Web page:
A few seconds after the male officer falls to the ground, Lukas Weiler and his patrol colleague Regina Wundrack arrive at the parking lot, running. The request for help reached them, while they were checking a car. Weiler immediately realizes, that the situation is serious. He jumps over a hedge, which is why he arrives a few seconds before his colleague Wundrack at Jabarkhel.

      Was his behaviour a “suicide by cop”?

      He hits Jabarkhel with his baton on his upper arm, he remembers. Jabarkhel immediately stopped assaulting his colleague and turned towards Weiler. Weiler moved back and tripped, losing his baton. Jabarkhel runs past Weiler, away from the parking lot, some stairs down towards the street. Weiler pursues.
      Near the bakery, Jabarkhel stops. Weiler says, he hit Jabarkhel with a load of pepper spray straight into his face. From behind his colleague Wundrack sees, how Jabarkhel shudders, wipes his face with his hand and continues running. Later it will come out, that the pepper spray was most likely defective.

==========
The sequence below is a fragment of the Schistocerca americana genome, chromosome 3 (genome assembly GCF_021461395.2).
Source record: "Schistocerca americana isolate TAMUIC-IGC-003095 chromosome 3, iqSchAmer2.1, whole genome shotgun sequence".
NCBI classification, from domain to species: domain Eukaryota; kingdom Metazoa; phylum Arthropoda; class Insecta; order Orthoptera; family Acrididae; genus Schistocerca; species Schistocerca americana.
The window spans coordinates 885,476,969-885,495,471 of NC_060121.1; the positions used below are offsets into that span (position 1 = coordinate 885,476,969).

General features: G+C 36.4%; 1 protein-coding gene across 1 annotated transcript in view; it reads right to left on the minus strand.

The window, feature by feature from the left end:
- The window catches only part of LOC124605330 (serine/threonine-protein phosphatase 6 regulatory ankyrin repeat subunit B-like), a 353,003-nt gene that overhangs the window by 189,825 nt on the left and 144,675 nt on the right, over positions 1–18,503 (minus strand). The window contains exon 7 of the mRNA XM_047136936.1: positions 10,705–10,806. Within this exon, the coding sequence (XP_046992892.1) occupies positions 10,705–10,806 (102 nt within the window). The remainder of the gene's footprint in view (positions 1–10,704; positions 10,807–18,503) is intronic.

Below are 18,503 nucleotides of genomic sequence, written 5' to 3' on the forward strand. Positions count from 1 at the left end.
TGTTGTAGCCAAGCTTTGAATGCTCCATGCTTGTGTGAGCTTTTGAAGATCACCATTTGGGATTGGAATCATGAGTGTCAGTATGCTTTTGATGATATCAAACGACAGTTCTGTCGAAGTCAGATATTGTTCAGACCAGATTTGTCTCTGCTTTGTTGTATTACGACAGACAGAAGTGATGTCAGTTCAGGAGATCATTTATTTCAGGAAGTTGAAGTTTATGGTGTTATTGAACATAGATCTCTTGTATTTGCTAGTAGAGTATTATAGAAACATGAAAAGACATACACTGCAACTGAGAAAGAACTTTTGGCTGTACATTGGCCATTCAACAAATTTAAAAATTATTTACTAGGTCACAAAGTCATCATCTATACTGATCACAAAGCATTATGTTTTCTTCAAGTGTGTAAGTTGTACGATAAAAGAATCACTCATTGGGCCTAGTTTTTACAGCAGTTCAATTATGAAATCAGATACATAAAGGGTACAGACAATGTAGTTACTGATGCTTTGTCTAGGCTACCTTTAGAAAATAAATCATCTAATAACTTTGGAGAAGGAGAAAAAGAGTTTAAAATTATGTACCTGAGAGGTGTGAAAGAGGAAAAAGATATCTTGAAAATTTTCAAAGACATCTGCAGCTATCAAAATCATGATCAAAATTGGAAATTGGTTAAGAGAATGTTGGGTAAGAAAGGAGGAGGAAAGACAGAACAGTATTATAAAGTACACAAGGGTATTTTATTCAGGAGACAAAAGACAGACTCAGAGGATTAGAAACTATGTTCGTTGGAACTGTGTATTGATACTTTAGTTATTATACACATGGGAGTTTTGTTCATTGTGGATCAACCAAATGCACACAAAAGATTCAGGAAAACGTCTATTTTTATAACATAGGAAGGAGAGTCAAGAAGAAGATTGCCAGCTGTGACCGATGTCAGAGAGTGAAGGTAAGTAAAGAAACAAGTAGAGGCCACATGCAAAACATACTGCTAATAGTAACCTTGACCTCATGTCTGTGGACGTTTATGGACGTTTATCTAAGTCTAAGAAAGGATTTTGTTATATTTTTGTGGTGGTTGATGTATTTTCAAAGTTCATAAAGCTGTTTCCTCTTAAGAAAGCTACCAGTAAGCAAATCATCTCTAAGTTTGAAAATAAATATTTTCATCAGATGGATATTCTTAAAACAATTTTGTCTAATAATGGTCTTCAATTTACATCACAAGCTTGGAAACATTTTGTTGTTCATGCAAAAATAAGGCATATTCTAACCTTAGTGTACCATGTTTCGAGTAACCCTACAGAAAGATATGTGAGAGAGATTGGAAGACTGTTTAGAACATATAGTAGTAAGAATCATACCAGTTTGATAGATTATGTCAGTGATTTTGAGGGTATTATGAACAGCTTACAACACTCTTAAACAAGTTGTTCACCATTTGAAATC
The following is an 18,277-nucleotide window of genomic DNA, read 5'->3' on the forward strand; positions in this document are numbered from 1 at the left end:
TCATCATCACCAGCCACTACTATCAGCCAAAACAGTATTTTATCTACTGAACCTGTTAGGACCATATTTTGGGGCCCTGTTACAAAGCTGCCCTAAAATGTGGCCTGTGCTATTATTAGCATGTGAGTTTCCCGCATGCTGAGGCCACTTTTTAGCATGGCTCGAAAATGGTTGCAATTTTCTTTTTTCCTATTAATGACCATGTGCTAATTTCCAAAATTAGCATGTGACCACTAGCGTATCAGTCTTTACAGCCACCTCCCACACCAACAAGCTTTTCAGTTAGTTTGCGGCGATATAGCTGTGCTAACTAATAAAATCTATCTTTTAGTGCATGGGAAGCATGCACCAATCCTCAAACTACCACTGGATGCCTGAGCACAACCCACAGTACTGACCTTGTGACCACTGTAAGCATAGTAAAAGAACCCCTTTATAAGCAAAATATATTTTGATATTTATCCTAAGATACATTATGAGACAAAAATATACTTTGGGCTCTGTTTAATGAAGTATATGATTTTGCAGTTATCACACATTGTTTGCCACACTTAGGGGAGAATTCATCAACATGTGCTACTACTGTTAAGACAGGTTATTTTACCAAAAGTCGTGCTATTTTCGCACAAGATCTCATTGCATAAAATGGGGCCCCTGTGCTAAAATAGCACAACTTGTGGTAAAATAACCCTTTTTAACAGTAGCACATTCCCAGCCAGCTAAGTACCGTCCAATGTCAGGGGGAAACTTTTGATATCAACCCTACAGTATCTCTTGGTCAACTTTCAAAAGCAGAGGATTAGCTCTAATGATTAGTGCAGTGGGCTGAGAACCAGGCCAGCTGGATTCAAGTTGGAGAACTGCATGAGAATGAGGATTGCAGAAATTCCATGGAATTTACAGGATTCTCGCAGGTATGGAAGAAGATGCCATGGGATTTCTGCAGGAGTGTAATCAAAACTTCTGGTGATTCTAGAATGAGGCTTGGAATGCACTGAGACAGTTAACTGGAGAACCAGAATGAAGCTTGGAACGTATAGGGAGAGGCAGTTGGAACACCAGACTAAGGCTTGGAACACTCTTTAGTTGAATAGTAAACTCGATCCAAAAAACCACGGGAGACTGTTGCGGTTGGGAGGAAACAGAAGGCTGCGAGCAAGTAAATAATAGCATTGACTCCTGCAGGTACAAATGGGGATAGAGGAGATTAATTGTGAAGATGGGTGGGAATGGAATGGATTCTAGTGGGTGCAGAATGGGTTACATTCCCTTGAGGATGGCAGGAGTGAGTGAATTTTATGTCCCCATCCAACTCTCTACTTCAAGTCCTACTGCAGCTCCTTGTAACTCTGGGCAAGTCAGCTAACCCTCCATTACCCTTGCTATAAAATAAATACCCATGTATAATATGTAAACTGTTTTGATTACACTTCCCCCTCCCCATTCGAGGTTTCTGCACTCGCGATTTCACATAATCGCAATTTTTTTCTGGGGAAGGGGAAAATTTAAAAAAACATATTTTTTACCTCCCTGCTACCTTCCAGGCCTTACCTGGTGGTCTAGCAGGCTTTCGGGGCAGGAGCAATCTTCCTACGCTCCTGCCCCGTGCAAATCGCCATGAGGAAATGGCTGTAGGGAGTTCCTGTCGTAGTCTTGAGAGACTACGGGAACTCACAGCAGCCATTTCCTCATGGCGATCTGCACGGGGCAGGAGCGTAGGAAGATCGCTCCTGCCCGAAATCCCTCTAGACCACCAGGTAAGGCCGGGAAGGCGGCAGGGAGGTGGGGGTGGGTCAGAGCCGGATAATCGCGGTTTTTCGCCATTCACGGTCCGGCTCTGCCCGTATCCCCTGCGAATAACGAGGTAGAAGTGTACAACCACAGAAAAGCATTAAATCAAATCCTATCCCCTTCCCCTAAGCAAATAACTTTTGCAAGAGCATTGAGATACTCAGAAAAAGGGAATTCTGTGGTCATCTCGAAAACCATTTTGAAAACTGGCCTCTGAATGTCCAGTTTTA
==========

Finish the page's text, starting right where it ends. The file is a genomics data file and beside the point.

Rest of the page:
He ordered Jabarkhel to stop and drop the baton, says Weiler. But he didn’t react, instead kept on running.
      Weiler pulls his gun and keeps up the pursuit.
      In Hessian law about public security it’s clearly stated, when police officers are allowed to use their firearms: They can “only be used against persons to stop an immediate danger either against body or life.”
      Was Weiler in immediate danger?
      Jabarkhel and Weiler ran for about 100 meters when the officer overtake the Afghan. He wants to arrest him together with his colleague Regina Wundrack, but she is too far away. She can only see, that the two are facing each other, Jabarkhel with his back towards her. A person living nearby later would state as a witness that he heard someone yell “Stop moving, stop moving or I will shoot!”
      When he yelled that, says Weiler, Jabarkhel looked at him.